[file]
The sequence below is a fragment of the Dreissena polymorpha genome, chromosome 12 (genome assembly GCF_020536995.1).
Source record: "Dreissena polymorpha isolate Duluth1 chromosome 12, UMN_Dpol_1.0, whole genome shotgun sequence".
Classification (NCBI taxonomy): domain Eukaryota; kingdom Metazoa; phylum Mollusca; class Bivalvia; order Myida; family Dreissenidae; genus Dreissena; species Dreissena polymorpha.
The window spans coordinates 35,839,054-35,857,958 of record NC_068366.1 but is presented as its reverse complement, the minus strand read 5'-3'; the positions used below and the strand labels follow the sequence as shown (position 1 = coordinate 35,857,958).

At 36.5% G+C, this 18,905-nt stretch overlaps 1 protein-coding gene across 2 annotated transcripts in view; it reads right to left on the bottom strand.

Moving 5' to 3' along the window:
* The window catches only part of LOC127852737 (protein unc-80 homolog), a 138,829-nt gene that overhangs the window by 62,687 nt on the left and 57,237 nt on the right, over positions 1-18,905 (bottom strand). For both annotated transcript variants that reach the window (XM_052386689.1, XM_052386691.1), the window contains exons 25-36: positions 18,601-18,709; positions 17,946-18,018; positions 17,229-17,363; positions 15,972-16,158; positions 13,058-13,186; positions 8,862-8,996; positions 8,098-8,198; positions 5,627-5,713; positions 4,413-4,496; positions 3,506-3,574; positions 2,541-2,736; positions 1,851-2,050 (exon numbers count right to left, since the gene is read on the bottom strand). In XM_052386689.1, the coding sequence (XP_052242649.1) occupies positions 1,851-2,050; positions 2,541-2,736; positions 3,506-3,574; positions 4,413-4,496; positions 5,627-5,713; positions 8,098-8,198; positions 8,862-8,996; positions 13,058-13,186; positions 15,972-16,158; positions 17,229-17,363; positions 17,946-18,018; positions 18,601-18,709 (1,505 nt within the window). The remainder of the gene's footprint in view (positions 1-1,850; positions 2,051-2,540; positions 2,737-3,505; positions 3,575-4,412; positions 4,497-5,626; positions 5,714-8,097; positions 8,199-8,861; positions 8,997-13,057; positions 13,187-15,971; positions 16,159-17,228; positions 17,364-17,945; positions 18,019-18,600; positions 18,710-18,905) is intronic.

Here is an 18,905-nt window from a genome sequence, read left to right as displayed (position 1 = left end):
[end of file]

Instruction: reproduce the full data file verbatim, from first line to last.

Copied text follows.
The sequence below is a fragment of the Dreissena polymorpha genome, chromosome 12 (genome assembly GCF_020536995.1).
Source record: "Dreissena polymorpha isolate Duluth1 chromosome 12, UMN_Dpol_1.0, whole genome shotgun sequence".
Classification (NCBI taxonomy): domain Eukaryota; kingdom Metazoa; phylum Mollusca; class Bivalvia; order Myida; family Dreissenidae; genus Dreissena; species Dreissena polymorpha.
The window spans coordinates 35,839,054-35,857,958 of record NC_068366.1 but is presented as its reverse complement, the minus strand read 5'-3'; the positions used below and the strand labels follow the sequence as shown (position 1 = coordinate 35,857,958).

At 36.5% G+C, this 18,905-nt stretch overlaps 1 protein-coding gene across 2 annotated transcripts in view; it reads right to left on the bottom strand.

Moving 5' to 3' along the window:
* The window catches only part of LOC127852737 (protein unc-80 homolog), a 138,829-nt gene that overhangs the window by 62,687 nt on the left and 57,237 nt on the right, over positions 1-18,905 (bottom strand). For both annotated transcript variants that reach the window (XM_052386689.1, XM_052386691.1), the window contains exons 25-36: positions 18,601-18,709; positions 17,946-18,018; positions 17,229-17,363; positions 15,972-16,158; positions 13,058-13,186; positions 8,862-8,996; positions 8,098-8,198; positions 5,627-5,713; positions 4,413-4,496; positions 3,506-3,574; positions 2,541-2,736; positions 1,851-2,050 (exon numbers count right to left, since the gene is read on the bottom strand). In XM_052386689.1, the coding sequence (XP_052242649.1) occupies positions 1,851-2,050; positions 2,541-2,736; positions 3,506-3,574; positions 4,413-4,496; positions 5,627-5,713; positions 8,098-8,198; positions 8,862-8,996; positions 13,058-13,186; positions 15,972-16,158; positions 17,229-17,363; positions 17,946-18,018; positions 18,601-18,709 (1,505 nt within the window). The remainder of the gene's footprint in view (positions 1-1,850; positions 2,051-2,540; positions 2,737-3,505; positions 3,575-4,412; positions 4,497-5,626; positions 5,714-8,097; positions 8,199-8,861; positions 8,997-13,057; positions 13,187-15,971; positions 16,159-17,228; positions 17,364-17,945; positions 18,019-18,600; positions 18,710-18,905) is intronic.

Here is an 18,905-nt window from a genome sequence, read left to right as displayed (position 1 = left end):